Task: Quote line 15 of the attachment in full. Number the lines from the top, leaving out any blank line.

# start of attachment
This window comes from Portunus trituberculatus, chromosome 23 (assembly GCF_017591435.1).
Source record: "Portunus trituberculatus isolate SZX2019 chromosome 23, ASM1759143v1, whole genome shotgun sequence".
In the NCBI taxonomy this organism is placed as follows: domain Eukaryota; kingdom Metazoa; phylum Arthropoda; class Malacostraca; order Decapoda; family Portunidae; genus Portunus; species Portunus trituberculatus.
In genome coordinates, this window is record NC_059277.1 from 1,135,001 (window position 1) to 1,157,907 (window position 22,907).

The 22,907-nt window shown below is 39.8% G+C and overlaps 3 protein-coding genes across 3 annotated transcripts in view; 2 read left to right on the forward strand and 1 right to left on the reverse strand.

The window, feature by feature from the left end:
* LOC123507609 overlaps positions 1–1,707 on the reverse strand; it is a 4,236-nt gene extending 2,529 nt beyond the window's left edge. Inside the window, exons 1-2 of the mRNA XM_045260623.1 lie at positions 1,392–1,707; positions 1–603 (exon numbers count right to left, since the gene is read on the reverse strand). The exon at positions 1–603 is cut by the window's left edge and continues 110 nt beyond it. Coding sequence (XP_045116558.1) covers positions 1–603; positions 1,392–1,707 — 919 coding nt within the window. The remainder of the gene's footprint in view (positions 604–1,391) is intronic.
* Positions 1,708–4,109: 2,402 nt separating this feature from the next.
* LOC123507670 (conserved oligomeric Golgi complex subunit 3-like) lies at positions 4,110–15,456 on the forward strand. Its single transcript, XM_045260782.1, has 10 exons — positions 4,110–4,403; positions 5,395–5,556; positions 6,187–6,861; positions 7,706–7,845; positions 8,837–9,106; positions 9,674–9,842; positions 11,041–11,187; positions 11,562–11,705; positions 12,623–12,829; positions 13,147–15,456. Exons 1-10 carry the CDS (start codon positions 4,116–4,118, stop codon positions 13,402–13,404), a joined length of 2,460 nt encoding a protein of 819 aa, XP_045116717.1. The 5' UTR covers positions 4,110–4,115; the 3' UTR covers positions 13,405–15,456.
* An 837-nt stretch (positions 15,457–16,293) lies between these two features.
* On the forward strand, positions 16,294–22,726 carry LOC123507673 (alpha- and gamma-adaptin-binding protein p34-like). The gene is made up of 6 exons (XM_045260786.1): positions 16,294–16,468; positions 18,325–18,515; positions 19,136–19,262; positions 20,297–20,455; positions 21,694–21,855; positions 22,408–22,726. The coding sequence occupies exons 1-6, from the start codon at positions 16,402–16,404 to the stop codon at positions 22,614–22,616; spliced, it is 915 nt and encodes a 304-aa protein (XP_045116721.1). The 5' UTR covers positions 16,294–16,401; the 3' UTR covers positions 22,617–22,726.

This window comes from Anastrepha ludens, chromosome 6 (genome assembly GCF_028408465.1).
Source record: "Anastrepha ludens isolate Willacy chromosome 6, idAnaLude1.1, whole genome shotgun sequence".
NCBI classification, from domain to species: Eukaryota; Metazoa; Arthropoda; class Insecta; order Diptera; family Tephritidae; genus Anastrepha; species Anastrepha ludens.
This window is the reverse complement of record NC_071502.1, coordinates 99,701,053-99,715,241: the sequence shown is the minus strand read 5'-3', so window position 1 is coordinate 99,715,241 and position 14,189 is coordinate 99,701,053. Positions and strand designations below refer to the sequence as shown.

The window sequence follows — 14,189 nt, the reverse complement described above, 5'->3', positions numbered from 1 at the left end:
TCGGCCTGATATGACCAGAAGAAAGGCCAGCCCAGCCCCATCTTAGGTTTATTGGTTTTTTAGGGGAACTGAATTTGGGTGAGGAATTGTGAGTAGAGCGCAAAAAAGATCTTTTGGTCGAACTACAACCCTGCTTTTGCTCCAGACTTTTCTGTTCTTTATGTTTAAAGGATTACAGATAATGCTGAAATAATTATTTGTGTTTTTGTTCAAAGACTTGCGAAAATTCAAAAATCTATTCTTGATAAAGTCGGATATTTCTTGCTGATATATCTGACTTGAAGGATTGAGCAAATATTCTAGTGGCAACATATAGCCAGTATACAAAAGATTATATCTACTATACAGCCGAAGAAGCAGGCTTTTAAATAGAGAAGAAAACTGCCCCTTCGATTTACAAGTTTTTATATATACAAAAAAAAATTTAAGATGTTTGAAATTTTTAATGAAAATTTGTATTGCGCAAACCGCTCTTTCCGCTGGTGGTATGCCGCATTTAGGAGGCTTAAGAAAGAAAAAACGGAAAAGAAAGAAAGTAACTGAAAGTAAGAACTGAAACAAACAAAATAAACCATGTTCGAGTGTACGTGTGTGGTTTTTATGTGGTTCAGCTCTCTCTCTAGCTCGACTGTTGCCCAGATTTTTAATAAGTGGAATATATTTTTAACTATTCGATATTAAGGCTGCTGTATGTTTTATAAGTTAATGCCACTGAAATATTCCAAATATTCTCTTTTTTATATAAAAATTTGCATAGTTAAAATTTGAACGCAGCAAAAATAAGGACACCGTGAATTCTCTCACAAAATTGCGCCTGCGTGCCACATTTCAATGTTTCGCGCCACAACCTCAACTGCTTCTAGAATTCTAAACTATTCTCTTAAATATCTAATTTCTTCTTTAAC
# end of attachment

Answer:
This window is the reverse complement of record NC_071502.1, coordinates 99,701,053-99,715,241: the sequence shown is the minus strand read 5'-3', so window position 1 is coordinate 99,715,241 and position 14,189 is coordinate 99,701,053. Positions and strand designations below refer to the sequence as shown.